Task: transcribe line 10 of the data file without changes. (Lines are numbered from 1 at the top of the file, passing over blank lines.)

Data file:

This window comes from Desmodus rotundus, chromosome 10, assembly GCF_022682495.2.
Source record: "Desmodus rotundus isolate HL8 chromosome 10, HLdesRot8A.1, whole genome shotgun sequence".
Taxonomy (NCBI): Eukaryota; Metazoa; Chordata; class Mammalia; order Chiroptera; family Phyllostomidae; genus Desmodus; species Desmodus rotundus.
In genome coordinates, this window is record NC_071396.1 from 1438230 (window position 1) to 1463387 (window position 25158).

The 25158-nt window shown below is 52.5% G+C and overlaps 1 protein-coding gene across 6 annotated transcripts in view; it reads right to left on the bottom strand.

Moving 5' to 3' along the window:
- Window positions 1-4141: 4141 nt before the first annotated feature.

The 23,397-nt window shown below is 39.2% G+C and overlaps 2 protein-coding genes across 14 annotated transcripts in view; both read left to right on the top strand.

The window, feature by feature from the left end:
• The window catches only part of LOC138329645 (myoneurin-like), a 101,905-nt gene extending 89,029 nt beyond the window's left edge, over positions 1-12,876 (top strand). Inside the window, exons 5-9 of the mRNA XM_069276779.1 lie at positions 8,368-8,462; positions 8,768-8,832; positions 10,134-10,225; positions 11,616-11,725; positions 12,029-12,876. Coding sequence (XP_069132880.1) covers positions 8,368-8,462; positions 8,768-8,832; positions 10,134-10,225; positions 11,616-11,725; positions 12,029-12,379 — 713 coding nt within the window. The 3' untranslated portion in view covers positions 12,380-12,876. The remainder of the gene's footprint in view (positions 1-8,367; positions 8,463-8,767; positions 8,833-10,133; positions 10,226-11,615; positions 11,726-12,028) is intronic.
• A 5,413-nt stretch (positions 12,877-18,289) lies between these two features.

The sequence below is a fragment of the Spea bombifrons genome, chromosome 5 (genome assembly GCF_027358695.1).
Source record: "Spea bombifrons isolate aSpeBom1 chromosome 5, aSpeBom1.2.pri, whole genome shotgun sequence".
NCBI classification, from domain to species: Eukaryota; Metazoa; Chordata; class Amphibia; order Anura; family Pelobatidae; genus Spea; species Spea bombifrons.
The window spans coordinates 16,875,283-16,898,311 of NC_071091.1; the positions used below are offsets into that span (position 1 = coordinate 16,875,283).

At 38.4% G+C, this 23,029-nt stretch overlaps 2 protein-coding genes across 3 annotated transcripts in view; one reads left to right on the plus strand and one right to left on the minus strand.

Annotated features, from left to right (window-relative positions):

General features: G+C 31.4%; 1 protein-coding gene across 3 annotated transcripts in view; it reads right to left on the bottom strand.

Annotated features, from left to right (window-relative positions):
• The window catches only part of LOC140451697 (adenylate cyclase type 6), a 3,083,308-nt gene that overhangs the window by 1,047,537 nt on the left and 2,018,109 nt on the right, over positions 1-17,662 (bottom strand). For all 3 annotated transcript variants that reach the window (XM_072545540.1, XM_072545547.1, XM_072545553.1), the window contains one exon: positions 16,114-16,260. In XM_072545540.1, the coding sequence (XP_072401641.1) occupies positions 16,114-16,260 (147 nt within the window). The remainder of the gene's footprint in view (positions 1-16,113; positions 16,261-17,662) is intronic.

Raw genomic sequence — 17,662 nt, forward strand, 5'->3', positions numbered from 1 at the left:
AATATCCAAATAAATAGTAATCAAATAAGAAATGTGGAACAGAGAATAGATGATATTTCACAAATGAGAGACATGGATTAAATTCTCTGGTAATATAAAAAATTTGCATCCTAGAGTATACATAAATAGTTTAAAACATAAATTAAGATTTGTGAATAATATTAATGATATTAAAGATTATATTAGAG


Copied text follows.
• The window catches only part of LOC138329645 (myoneurin-like), a 101,905-nt gene extending 89,029 nt beyond the window's left edge, over positions 1-12,876 (top strand). Inside the window, exons 5-9 of the mRNA XM_069276779.1 lie at positions 8,368-8,462; positions 8,768-8,832; positions 10,134-10,225; positions 11,616-11,725; positions 12,029-12,876. Coding sequence (XP_069132880.1) covers positions 8,368-8,462; positions 8,768-8,832; positions 10,134-10,225; positions 11,616-11,725; positions 12,029-12,379 — 713 coding nt within the window. The 3' untranslated portion in view covers positions 12,380-12,876. The remainder of the gene's footprint in view (positions 1-8,367; positions 8,463-8,767; positions 8,833-10,133; positions 10,226-11,615; positions 11,726-12,028) is intronic.